Because of the drifts in attention that concerns her, the doctor did recommend we get her tested further. I am now realizing as I’m talking about this, she probably thinks my daughter might have an attention deficit disorder. Except honestly, even though she may seem to, I think she’s just very bright and gets bored because she needs to be challenged. I mean, how exciting is it to master something quickly and then do it over and over and over and over again? Quite honestly, I don’t know many 4 year olds that can sit to do many things for longer than 10 minutes anyway. If she thinks my daughter has an attention problem, then a lot of friends of mine should really worry about their kids, because she can sustain her attention much longer than they can. My gut instinct – she’s gifted and just bored and needs to have more complex things to do in order for them to hold her attention. I know gifted children are OFTEN mislabeled adhd, when in all actuality, they are simply not challenged enough. I know my husband was identified gifted as a child, and I know I was always in advanced and honors classes. It would not surprise me if daughter is gifted too. I know her older sister (6) is already breezing rapidly through reading right now, and in other ways showing signs of being gifted.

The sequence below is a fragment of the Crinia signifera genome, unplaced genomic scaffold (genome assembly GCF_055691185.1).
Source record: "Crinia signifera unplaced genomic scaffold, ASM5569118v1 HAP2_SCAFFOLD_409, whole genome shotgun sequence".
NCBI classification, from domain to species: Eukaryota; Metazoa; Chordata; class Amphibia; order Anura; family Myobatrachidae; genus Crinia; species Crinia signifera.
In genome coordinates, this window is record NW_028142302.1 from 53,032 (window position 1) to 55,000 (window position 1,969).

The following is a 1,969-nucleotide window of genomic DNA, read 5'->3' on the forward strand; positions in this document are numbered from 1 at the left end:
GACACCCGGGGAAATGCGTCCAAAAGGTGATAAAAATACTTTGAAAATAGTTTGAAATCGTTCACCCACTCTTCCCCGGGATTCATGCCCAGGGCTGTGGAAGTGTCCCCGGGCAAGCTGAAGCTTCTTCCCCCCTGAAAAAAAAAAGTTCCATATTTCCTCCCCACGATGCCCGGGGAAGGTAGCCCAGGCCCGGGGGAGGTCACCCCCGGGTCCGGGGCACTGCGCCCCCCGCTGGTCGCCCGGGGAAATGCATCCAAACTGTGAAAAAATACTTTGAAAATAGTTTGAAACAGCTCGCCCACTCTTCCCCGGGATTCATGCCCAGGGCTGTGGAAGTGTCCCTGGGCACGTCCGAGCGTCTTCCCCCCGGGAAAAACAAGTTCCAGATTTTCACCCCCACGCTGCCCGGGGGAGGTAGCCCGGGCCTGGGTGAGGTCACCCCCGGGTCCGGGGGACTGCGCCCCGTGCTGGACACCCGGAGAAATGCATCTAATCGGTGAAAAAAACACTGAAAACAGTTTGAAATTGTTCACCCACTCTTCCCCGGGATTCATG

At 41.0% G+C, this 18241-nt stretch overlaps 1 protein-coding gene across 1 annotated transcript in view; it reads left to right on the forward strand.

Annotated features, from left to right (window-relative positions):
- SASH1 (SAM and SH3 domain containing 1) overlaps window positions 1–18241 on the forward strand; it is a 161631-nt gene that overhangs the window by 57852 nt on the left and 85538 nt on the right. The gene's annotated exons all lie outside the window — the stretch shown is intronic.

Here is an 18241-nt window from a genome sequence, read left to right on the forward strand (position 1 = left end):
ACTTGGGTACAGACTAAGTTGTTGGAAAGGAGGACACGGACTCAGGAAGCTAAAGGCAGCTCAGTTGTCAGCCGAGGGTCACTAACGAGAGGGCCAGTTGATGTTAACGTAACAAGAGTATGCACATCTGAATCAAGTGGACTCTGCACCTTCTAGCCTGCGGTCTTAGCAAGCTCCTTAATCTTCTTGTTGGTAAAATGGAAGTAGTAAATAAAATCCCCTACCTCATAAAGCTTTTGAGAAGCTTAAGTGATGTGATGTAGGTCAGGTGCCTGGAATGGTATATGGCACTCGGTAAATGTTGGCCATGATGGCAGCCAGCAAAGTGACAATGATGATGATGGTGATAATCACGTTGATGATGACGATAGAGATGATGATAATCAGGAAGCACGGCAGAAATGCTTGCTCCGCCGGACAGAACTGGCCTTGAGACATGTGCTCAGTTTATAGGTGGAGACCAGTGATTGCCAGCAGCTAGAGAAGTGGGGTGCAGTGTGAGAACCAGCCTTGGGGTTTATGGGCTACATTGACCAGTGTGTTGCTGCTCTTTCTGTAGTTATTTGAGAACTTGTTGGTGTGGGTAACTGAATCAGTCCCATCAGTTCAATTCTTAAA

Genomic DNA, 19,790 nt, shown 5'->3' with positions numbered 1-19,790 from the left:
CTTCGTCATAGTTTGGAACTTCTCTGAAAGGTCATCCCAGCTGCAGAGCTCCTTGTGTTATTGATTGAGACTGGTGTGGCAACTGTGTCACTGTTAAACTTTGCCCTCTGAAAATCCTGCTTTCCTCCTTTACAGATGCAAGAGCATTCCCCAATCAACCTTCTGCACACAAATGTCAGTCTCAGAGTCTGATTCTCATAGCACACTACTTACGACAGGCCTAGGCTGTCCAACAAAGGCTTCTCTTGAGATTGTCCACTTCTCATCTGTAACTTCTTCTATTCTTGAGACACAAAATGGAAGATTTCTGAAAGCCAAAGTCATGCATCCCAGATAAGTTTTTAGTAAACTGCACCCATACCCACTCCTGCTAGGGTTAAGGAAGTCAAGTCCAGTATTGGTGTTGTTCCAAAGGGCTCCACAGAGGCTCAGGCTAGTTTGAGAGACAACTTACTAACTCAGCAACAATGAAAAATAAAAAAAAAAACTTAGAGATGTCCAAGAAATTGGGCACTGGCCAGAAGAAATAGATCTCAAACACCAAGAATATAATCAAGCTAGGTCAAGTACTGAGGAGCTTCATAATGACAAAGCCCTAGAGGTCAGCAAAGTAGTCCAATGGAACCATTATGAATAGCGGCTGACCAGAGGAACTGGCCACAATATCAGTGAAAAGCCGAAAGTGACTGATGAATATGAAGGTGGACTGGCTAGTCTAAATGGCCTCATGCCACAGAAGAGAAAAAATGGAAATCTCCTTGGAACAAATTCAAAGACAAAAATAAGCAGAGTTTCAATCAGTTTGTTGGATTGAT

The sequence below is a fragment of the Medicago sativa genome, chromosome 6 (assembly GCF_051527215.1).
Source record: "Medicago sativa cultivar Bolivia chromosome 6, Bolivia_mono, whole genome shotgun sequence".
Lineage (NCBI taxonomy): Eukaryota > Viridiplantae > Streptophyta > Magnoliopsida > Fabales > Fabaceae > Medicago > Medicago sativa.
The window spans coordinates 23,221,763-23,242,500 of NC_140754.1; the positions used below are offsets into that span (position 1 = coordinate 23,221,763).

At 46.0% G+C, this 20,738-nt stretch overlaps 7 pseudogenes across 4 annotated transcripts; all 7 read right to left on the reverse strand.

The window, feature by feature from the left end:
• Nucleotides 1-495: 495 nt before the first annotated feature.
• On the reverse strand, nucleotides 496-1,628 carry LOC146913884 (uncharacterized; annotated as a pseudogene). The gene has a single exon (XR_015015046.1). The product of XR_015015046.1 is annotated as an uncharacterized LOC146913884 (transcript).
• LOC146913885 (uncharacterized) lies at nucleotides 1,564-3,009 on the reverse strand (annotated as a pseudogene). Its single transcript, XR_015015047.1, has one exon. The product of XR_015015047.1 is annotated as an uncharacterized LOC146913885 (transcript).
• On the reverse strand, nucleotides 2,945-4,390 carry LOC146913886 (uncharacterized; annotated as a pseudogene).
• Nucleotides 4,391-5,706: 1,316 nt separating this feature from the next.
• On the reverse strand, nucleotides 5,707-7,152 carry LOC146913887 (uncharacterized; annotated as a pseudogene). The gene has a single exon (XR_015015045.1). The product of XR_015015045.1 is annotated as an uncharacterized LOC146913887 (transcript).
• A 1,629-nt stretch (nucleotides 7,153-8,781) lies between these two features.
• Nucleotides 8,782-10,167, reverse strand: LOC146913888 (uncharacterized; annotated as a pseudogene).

Anyway, I did think further testing was in our best interest, simply because what she told us wasn’t really a formal diagnosis (I don’t think). After a few (5 more) testing sessions she will sit down with my husband J and I and give the full appraisal of her.
The bottom line was that she sees my daughter is bright, creative and imaginative, with sensory issues that are leading to selective mutism in school and she may possibly have attention issues.